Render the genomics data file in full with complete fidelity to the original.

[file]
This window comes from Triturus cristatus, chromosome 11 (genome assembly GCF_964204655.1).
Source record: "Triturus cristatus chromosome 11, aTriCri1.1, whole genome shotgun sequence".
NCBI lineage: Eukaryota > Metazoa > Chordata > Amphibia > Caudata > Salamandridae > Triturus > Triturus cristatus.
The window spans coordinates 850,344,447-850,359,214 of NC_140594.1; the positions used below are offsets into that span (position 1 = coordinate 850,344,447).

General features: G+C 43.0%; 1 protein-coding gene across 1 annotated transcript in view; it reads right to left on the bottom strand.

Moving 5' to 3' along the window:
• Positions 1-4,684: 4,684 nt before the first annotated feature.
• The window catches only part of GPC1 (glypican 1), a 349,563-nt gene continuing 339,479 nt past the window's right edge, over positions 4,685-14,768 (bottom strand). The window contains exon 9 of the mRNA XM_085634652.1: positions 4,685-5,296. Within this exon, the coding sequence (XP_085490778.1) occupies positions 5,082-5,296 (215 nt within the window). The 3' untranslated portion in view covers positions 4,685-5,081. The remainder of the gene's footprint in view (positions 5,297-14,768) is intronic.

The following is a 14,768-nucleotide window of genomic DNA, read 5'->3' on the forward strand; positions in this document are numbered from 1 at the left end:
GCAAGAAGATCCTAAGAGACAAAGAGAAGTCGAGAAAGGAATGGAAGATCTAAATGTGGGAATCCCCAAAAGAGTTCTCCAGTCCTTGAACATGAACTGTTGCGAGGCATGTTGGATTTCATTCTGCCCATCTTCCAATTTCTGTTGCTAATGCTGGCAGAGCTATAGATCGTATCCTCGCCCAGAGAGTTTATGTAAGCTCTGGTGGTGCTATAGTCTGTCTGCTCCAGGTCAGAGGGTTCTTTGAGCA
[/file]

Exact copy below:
This window comes from Triturus cristatus, chromosome 11 (genome assembly GCF_964204655.1).
Source record: "Triturus cristatus chromosome 11, aTriCri1.1, whole genome shotgun sequence".
NCBI lineage: Eukaryota > Metazoa > Chordata > Amphibia > Caudata > Salamandridae > Triturus > Triturus cristatus.
The window spans coordinates 850,344,447-850,359,214 of NC_140594.1; the positions used below are offsets into that span (position 1 = coordinate 850,344,447).

General features: G+C 43.0%; 1 protein-coding gene across 1 annotated transcript in view; it reads right to left on the bottom strand.

Moving 5' to 3' along the window:
• Positions 1-4,684: 4,684 nt before the first annotated feature.
• The window catches only part of GPC1 (glypican 1), a 349,563-nt gene continuing 339,479 nt past the window's right edge, over positions 4,685-14,768 (bottom strand). The window contains exon 9 of the mRNA XM_085634652.1: positions 4,685-5,296. Within this exon, the coding sequence (XP_085490778.1) occupies positions 5,082-5,296 (215 nt within the window). The 3' untranslated portion in view covers positions 4,685-5,081. The remainder of the gene's footprint in view (positions 5,297-14,768) is intronic.

The following is a 14,768-nucleotide window of genomic DNA, read 5'->3' on the forward strand; positions in this document are numbered from 1 at the left end:
GCAAGAAGATCCTAAGAGACAAAGAGAAGTCGAGAAAGGAATGGAAGATCTAAATGTGGGAATCCCCAAAAGAGTTCTCCAGTCCTTGAACATGAACTGTTGCGAGGCATGTTGGATTTCATTCTGCCCATCTTCCAATTTCTGTTGCTAATGCTGGCAGAGCTATAGATCGTATCCTCGCCCAGAGAGTTTATGTAAGCTCTGGTGGTGCTATAGTCTGTCTGCTCCAGGTCAGAGGGTTCTTTGAGCA